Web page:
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Plan A

Is your franchise system prepared for a cyber attack?


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Wyndham and Target are just two of many companies victimized by hackers, and they won’t be the last. Our guest columnists, experts in data security, offer counsel to franchise systems, which have special concerns. 

America’s businesses are under attack. Increasingly, the immediate objective of the attack is to gain personal information for later misuse. Exhibit A is Target. From November 27 to December 15, 2013, the bullseye was on the retailer Target Corp.  In the middle of the all-important holiday shopping season, Target learned criminals forced their way into its system, gaining access to guest credit and debit card information. 

According to the company, approximately 40 million credit and debit card accounts may have been impacted. In addition, the hackers took names, mailing addresses, email addresses or phone numbers, acquiring information on as many as 70 million customers.

In testimony on Capitol Hill, Target’s chief financial officer said the massive breach was caused when “the intruder stole a vendor’s credentials to access our system” and placed malware “on our point-of-sale registers.”

Since the announcement, more than 80 class-action lawsuits have been filed against Target all across the country by consumers, financial institutions and stockholders. One analyst estimates this breach will cost the company a billion dollars.

While Target operates its own stores, franchise systems have also been in the news as victims of similar attacks. While franchisees interact with consumers on a direct basis, the risk posed by hackers can spread to the franchisor, as well.

Franchisors commonly exercise significant control over franchisees, and/or offer significant assistance. Many franchisors offer services that put them in direct contact with customer information, from running centralized reservations to taking credit card numbers for processing.  

The Target breach concerned an HVAC vendor whose credentials were stolen. Franchisors frequently perform as vendors for franchisees. Even when franchisors do not act as vendors themselves, they often help franchisees select vendors. Just as often, franchisors oversee the process by which credentials are assigned for access to customer information or even run a shared platform for franchisee information. If the franchisor is handing out the keys, the franchisee may not stand alone when the security of the system is compromised.     

The Wyndham case being litigated in New Jersey squarely presents the issue of upstream franchisor liability. In Wyndham, the FTC seeks to hold several Wyndham companies responsible for the alleged theft of credit card information at independently owned and operated franchises: “Defendants’ security failures led to fraudulent charges on consumers’ accounts, more than $10.6 million in fraud loss and the export of hundreds of thousands of consumers’ payment card account information to a domain registered in Russia.”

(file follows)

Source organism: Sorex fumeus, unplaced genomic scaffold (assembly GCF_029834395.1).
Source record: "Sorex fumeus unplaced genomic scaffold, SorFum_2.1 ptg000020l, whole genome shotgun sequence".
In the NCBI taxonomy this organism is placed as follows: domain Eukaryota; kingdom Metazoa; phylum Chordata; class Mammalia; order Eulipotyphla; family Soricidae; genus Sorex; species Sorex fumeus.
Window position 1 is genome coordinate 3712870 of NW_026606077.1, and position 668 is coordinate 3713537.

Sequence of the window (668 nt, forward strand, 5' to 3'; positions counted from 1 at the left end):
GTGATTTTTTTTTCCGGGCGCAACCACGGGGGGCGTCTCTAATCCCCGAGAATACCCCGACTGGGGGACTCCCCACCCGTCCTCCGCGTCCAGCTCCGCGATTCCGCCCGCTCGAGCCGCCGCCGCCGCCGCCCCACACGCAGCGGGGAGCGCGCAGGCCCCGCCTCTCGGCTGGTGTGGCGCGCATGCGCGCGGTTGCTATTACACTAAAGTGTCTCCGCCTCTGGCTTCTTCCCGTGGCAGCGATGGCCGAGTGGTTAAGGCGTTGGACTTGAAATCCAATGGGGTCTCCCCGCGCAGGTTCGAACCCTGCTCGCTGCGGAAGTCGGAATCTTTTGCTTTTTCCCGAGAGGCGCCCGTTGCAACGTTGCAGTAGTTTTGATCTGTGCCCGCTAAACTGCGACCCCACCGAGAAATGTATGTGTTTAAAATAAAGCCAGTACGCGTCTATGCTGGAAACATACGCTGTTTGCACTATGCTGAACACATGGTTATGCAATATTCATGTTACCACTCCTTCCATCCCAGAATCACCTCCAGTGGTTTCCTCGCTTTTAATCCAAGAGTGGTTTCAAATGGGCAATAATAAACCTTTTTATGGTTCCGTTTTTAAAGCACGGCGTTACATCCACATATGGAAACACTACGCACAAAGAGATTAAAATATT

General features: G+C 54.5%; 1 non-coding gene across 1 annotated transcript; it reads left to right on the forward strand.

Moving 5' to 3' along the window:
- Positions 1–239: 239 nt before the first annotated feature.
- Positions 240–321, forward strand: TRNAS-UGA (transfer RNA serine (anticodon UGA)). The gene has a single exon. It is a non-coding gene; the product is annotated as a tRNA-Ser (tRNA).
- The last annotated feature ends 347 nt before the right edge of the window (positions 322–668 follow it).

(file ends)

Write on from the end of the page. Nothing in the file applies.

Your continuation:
The Wyndham allegations

Why would anyone but those franchisees be responsible for that breach? The FTC’s complaint made specific allegations about the defendants’ control of franchise-level operations. For example, the FTC alleged:

• The franchise agreements “require each Wyndham-branded hotel to purchase, and configure to their specifications, a designated computer system,” known as a property management system;

• These property management systems “store personal information about consumers;”

• The property management systems “are part of hotels and resorts’ computer network, and are linked to its corporate network;”

• Only defendants, and not the owners of the Wyndham-branded hotels, have administrator access that allows defendants to control the property management systems. 

The FTC also cites the privacy policy of the central reservation website as allegedly deceptive. This case is hotly contested, with defendants claiming the FTC’s claims fail as a matter of law and the FTC lacks jurisdiction to set information security standards.  As of this writing, no decision has been made on whether the FTC can proceed, but the case demonstrates the danger of franchisor liability in this uncertain area. 

Paul Bond and Mark Melodia are partners at Reed Smith law firm in Princeton, New Jersey, and part of the Global Regulatory Enforcement Group there. Reach them at (609) 987-0050, mmelodia@reedsmith.com or pbond@reedsmith.com.


Taking precautions

What can and should companies operating under the franchise model do? First, they must understand the flow of personal information throughout the franchise system. What information is collected under the brand of the franchise system? With whom is that information shared?

Second, they should allocate financial and operational responsibility for personal information within the franchise system. It should be clear who is ensuring what aspect of data protection, and who will bear the responsibility for any loss.  

Third, they should review privacy disclosures, and security promises from the consumer’s point of view.  What would a consumer who knows nothing about the corporate structure of your franchise system think is being promised to him or her with respect to privacy and data security?  Do those promises match reality? 

Fourth, they should prepare and drill for the worst. In the aftermath of the Target breach, the second-guessing about the company’s response has been endless. Did they see the warning signs?  Did they react quickly enough, and provide sufficient warning?  

A company facing a major breach needs to do a lot in very little time—unless policies, procedures and training are in place, it is likely the response will be unsatisfactory.

 

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